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New Glock Handgun Sights

Discussion in 'Handguns: Autoloaders' started by D.R. Middlebrooks, Jan 5, 2012.

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  1. D.R. Middlebrooks

    D.R. Middlebrooks Member

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    Last edited: Jan 5, 2012
  2. David E

    David E Member

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    D. R., long time no see!

    Thought about you the other day when discussing "accuracy" and "speed," with someone. I recalled our conversation at the 2001 IDPA Nat's about a pompous shooter who was so slow and inaccurate on every stage because he said he shot it "tactically."

    PM me, maybe I can test those sights!
     
    Last edited: Jan 6, 2012
  3. R.W.Dale

    R.W.Dale Member

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    Its a nice sturdy sight. But lacking any kind of dot or light gathering ability at the rear. makes it a non starter for me.

    posted via tapatalk using android.
     
  4. David E

    David E Member

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    Why do you want to clutter your sight picture with inconsequential crap?
     
  5. R.W.Dale

    R.W.Dale Member

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    While the stock sights do OK in daylight they aren't really doing much in low light. I doubt anyone would argue the glock sights aren't the cheapest sight known to man.

    posted via tapatalk using android.
     
  6. D.R. Middlebrooks

    D.R. Middlebrooks Member

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    I understand completely, we're working on it… :)

    I wanted to get this model out for the competition shooters first (Hi David :)) and for the guys who prefer a BLACK rear blade. Most Top Shooters I know prefer a black rear and a RED DOT front.

    The GREEN DOT fiber optic is better at dusk and dawn, and some people can see it better than the RED during the day. Tritium of course is VERY popular at night (front and rear). To each his own, and that's why there needs to be some variety. :cool:

    Personally, I prefer a plain WHITE DOT in front for carry (for use with my flashlight) as it’s also the strongest sight I make (torture test coming soon :what:)...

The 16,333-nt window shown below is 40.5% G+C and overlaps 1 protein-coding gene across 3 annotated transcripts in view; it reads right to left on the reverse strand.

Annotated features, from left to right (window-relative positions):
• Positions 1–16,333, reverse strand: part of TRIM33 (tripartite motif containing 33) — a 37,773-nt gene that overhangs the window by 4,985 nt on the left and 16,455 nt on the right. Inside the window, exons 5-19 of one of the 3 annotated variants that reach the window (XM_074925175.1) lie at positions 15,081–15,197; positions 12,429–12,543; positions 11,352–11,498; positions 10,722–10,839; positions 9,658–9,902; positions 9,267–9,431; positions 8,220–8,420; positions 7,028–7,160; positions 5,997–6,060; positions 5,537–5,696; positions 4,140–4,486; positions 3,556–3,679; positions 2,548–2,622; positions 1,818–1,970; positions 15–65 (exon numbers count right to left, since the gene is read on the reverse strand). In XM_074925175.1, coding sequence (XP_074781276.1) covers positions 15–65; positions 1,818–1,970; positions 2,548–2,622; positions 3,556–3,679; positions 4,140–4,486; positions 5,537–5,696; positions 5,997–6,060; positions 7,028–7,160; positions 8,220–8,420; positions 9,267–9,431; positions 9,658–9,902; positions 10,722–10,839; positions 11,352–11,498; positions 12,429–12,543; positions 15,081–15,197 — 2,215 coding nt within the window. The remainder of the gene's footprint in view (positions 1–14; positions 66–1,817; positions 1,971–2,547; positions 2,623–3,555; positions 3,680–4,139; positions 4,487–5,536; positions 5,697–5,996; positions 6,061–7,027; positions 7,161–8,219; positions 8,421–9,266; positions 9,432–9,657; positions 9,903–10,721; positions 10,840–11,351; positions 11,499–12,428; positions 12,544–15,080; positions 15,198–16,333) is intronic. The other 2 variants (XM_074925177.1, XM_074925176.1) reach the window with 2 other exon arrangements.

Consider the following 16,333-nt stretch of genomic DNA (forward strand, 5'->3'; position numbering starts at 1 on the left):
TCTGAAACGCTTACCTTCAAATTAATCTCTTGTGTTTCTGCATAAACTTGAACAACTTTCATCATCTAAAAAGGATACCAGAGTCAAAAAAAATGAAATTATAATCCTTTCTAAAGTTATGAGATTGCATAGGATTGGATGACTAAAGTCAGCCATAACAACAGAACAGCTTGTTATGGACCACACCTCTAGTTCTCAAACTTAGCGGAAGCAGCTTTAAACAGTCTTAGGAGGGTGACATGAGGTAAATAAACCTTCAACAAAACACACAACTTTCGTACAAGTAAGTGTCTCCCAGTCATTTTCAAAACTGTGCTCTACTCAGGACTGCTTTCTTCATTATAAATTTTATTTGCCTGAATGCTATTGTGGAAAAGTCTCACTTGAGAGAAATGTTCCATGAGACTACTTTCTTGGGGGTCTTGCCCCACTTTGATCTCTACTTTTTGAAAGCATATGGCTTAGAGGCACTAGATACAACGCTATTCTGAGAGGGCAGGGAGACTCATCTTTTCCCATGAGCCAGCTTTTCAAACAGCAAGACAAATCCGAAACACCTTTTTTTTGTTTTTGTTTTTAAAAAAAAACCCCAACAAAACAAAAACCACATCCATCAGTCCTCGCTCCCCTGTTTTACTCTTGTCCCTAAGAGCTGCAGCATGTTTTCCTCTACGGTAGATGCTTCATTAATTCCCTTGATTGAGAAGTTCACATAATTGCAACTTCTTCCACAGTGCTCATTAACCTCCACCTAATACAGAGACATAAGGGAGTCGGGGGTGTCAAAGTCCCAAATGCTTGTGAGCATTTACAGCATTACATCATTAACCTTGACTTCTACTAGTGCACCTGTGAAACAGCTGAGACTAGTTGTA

www.TacticalShooting.com
     
  7. voyager4520

    voyager4520 Member

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    At first I thought they did the cinderblock chopping with the "fish gill" serrated slide.
     
  8. Ankeny

    Ankeny Member

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    Yeah, like fiber optic inserts in the front, or those radio active bulbs Trijicon uses. :evil:
     
  9. bergmen

    bergmen Member.

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    It would be really nice if the video showed how the rear sight can be adjusted (both windage and elevation).

    Otherwise I like 'em.

    Dan
     
  10. Gtscotty

    Gtscotty Member

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    I'm in the market for adjustable sights for a G20, and ran across these the other day while looking around for different options. Would these sights be a good fit for precision type shooting in hunting applications? For normal daytime shooting I've always assumed that markings on the rear sight would tend to grab focus from the front sight. But for low light, dusk shooting conditions, I wonder if tritium or fiber optics would help with sight alignment.. Thoughts?
     
  11. D.R. Middlebrooks

    D.R. Middlebrooks Member

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    Last edited: Jan 6, 2012
  12. D.R. Middlebrooks

    D.R. Middlebrooks Member

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    Yes. The sight picture shown with the round top red dot and square notch has been used to win National & World Championships, setting new records for both speed and accuracy…

    Exactly. Some rear sights are so cluttered up they tend to over power the front sight. That's why we need to make the front sight more attractive to the human eye than the rear. There is a reason Top Shooters prefer plain black in the rear…

    Yes, I find a thin white line or green fiber works best during "legal hunting hours". Tritium is best for spotlighting deer, though (don't ask me how I know. :uhoh:).

    www.TacticalShooting.com
     
    Last edited: Jan 6, 2012
  13. David E

    David E Member

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    Was wondering what the sight specs are. Can't find that info on the site.
     
  14. D.R. Middlebrooks

    D.R. Middlebrooks Member

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    Specs:

    The front sight is .250” High x .125” Wide.

    The rear sight notch is .140” Wide x .095” Deep.

    The rear blade stands .250” above the top of the slide with NO elevation inserts.

    Jacked ALL the way up the rear blade is .306” (even with the flat on the wings or protective ears). But that’s 7” of elevation adjustment at 25 yds. :eek: Never had to go anywhere near that high thus far.